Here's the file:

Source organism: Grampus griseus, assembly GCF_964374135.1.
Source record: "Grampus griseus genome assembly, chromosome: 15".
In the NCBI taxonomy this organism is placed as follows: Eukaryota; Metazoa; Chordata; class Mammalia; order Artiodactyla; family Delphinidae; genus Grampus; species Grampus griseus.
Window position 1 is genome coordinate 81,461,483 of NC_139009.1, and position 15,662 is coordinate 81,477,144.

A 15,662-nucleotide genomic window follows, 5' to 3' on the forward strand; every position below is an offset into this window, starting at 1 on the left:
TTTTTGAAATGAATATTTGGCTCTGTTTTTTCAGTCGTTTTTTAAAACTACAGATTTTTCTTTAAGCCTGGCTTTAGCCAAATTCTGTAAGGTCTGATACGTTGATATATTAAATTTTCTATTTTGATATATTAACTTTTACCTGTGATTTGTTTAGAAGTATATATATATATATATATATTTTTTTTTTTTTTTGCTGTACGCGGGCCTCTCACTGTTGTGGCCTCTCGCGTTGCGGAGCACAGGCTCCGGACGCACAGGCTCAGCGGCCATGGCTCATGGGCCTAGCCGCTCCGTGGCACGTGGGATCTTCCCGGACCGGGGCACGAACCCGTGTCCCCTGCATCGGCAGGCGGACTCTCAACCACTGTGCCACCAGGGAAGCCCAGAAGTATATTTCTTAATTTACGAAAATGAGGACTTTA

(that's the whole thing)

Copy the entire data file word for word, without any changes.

Source organism: Grampus griseus, assembly GCF_964374135.1.
Source record: "Grampus griseus genome assembly, chromosome: 15".
In the NCBI taxonomy this organism is placed as follows: Eukaryota; Metazoa; Chordata; class Mammalia; order Artiodactyla; family Delphinidae; genus Grampus; species Grampus griseus.
Window position 1 is genome coordinate 81,461,483 of NC_139009.1, and position 15,662 is coordinate 81,477,144.

A 15,662-nucleotide genomic window follows, 5' to 3' on the forward strand; every position below is an offset into this window, starting at 1 on the left:
TTTTTGAAATGAATATTTGGCTCTGTTTTTTCAGTCGTTTTTTAAAACTACAGATTTTTCTTTAAGCCTGGCTTTAGCCAAATTCTGTAAGGTCTGATACGTTGATATATTAAATTTTCTATTTTGATATATTAACTTTTACCTGTGATTTGTTTAGAAGTATATATATATATATATATATTTTTTTTTTTTTTTGCTGTACGCGGGCCTCTCACTGTTGTGGCCTCTCGCGTTGCGGAGCACAGGCTCCGGACGCACAGGCTCAGCGGCCATGGCTCATGGGCCTAGCCGCTCCGTGGCACGTGGGATCTTCCCGGACCGGGGCACGAACCCGTGTCCCCTGCATCGGCAGGCGGACTCTCAACCACTGTGCCACCAGGGAAGCCCAGAAGTATATTTCTTAATTTACGAAAATGAGGACTTTA